The next release will have full streaming video support, more improvements for embedded targets, and will support Gnash "plugins" to add custom ActionScript classes, or extend Gnash much like Firefox supports extensions. This will enable Flash to become more of a general purpose scripting language than it is now, as it's possible to write wrappers for any development library much like Perl or Python supports.
Following that, v9 support finally lands on the TODO list, probably coming out sometime next summer. Our focus is currently more on making a higher performance Flash player, fixing existing compatibility issues with the commercial player, and refactoring of Gnash internally to support the new features we want to add.
8. What distros does Gnash run on?
Most all of them. :-) Currently Gnash is available for all the BSD variants, most GNU/Linux distributions, and the embedded versions of Debian. I don't really check that often, but it's also available with Fedora and Ubuntu. For anyone on a BSD platform, or running on a 64 bit architecture, Gnash is their *only* option for Flash.
9. The SWF SDK is only available under a license that forbids development of an alternate player. How do you work around that?
We use Ming to generate Flash movies for testing purposes, plus collect Flash movies off the net. Now that Adobe has donated code to Mozilla, we hope they'll publically support the creation of other free Flash players, like they supported other free PDF or Postscript viewers. If anyone that uses the Flash IDE can't work on any Flash technology, then I doubt the Mozilla team will find there will be no comm unity involvement. Finding engineers that haven't purchased the SDK is very difficult, which I'm sure is the purpose of this clause in the license. It turns out it's actually unenforceable in many countries.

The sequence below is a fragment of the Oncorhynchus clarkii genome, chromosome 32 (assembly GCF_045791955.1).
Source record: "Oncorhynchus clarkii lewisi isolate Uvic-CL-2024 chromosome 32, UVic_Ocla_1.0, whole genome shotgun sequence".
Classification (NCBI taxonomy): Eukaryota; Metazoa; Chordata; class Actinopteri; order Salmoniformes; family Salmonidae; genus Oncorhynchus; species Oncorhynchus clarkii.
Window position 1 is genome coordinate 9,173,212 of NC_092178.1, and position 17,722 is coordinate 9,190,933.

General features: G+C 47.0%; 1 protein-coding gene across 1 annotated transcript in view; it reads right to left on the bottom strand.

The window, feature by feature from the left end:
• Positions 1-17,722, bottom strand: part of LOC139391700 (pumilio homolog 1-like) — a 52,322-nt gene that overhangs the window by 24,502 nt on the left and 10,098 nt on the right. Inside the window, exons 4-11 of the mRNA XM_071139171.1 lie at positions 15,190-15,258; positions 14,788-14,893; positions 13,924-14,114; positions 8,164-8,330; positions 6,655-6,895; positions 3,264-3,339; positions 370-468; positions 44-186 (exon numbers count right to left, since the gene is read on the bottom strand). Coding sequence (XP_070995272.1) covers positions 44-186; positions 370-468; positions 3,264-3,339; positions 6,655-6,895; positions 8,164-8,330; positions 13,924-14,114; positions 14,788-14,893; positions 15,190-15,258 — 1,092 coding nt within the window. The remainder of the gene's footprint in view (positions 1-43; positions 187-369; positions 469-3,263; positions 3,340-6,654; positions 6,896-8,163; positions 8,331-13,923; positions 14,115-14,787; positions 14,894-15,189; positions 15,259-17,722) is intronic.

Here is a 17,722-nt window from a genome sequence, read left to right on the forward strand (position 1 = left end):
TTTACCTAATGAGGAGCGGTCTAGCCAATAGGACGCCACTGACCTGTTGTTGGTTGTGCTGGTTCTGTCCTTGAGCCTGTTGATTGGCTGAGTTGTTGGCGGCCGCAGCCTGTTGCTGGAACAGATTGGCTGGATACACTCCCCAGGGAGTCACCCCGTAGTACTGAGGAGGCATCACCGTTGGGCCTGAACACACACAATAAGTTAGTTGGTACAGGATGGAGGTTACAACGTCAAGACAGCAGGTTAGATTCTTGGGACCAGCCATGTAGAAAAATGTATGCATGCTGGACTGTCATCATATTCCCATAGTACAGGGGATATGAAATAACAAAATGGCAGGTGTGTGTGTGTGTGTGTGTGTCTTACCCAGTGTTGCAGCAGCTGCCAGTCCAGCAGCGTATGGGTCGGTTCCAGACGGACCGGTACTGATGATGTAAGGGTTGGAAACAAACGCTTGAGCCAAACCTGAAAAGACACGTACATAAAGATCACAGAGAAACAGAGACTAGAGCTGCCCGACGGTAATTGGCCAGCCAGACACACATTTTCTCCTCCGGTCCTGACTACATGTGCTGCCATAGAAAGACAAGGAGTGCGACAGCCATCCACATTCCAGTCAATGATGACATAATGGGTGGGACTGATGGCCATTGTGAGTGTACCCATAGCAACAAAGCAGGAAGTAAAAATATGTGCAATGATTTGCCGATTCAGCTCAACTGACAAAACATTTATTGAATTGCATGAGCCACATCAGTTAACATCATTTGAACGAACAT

If Adobe is truly supportive of open source, they should publically announce there is no problem for Gnash developers to use the Flash IDE. Otherwise, I think that even Mozilla developers can't use the Flash IDE to work with Tamarin. So in this case their donated software isn't really free of issues for developers.
10. If Adobe become consistent in releasing the Linux version of the Flash Player, does that make Gnash less important?
I don't believe so. For one thing, Gnash supports more platforms than Adobe's player. Adobe is moving in a direction of bigger and better with Flex or Apollo. Gnash is moving in the opposite direction, smaller, more portable, and flexible. It's important that the free software community has it's own Flash player, just like we need a browser, office software, etc…
11. Are you planning to still support SWF 8, or will you go right to SWF 9?
We're slowly implementing v8 features. Most of v8 were internal changes in the Macromedia Flash player. Our main use of Tamarin will be to see what the new opcodes are, and the other differences between v8 and v9 so we can implement them. In the embedded world, the version of the player is much less important as the movie will likely be tailored to the player.
12. Have you looked at implementing SWF 9? Will it require a rewrite of the code in Gnash so far? Do you plan to incorporate the open AVM?
To start, the open AVM is a tiny subset of what is needed for v9. It doesn't even cover all the classes used by the Flash player. Gnash already has support for all the classes in Tamarin, so there really isn't any reason to use it as is.
The Adobe v9 player has two VMs inside, one for v9, and the other for older movies. I personally think this is a design mistake. Our plans are to extend the Gnash VM to handle any Flash version. I have enough experience with VM design that I'm not that worried about it based on my initial research.
13. Since Gnash has become one of the Free Software Foundation's high priority projects, have you seen an uptake in interest on the part of both users and developers?
Oh yes. Having the support of the FSF is very useful, because it encourages people to contribute. And it's user contributions that really help make a project like Gnash a successful project.
A big thanks to Rob for taking the time to talk with me and answering my questions.